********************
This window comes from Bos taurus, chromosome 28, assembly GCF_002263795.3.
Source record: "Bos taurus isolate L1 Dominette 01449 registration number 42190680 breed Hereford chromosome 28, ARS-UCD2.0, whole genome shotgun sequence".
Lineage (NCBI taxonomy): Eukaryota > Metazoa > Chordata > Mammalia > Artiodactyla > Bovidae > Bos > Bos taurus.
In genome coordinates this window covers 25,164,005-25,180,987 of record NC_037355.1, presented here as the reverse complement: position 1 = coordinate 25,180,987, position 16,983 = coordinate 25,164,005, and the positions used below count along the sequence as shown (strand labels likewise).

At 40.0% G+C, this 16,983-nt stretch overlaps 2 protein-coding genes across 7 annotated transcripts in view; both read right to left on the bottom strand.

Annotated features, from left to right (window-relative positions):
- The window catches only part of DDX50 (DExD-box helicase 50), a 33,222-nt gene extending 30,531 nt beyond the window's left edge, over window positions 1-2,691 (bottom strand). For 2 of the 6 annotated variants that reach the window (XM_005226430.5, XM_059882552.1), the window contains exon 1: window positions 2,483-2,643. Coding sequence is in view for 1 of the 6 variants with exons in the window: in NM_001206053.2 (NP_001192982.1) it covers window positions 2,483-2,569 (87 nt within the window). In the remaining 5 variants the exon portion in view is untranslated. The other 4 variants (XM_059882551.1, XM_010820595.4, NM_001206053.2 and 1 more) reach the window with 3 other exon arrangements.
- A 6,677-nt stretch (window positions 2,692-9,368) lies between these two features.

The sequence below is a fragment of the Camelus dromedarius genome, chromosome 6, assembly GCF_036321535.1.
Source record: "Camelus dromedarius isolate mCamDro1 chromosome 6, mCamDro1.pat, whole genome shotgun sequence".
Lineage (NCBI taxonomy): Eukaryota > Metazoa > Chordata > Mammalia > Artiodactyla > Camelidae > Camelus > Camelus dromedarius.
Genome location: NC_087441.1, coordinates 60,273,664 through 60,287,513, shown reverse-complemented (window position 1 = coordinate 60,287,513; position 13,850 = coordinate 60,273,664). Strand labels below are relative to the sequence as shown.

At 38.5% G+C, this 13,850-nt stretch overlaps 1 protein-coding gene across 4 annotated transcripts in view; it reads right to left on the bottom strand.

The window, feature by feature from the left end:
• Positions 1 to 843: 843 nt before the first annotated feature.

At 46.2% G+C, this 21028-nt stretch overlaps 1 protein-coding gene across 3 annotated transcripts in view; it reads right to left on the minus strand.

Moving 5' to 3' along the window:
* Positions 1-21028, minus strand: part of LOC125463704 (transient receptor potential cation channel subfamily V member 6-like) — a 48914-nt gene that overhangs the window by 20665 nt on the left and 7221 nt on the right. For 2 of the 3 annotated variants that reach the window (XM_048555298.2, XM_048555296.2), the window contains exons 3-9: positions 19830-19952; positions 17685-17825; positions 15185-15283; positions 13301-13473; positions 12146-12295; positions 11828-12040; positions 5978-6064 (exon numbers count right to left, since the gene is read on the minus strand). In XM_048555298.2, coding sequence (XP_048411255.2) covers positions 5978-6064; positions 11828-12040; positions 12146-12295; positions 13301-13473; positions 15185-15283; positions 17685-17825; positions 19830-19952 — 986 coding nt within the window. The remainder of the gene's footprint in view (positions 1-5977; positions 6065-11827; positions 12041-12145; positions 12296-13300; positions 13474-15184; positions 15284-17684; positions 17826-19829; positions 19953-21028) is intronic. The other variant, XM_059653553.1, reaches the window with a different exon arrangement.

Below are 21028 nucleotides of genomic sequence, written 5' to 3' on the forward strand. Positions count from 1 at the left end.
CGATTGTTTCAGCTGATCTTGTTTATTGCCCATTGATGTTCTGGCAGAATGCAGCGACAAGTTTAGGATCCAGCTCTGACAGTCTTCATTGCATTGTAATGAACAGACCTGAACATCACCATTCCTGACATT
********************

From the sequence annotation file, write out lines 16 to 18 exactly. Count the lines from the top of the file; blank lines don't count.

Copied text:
At 46.2% G+C, this 21028-nt stretch overlaps 1 protein-coding gene across 3 annotated transcripts in view; it reads right to left on the minus strand.

Moving 5' to 3' along the window:
* Positions 1-21028, minus strand: part of LOC125463704 (transient receptor potential cation channel subfamily V member 6-like) — a 48914-nt gene that overhangs the window by 20665 nt on the left and 7221 nt on the right. For 2 of the 3 annotated variants that reach the window (XM_048555298.2, XM_048555296.2), the window contains exons 3-9: positions 19830-19952; positions 17685-17825; positions 15185-15283; positions 13301-13473; positions 12146-12295; positions 11828-12040; positions 5978-6064 (exon numbers count right to left, since the gene is read on the minus strand). In XM_048555298.2, coding sequence (XP_048411255.2) covers positions 5978-6064; positions 11828-12040; positions 12146-12295; positions 13301-13473; positions 15185-15283; positions 17685-17825; positions 19830-19952 — 986 coding nt within the window. The remainder of the gene's footprint in view (positions 1-5977; positions 6065-11827; positions 12041-12145; positions 12296-13300; positions 13474-15184; positions 15284-17684; positions 17826-19829; positions 19953-21028) is intronic. The other variant, XM_059653553.1, reaches the window with a different exon arrangement.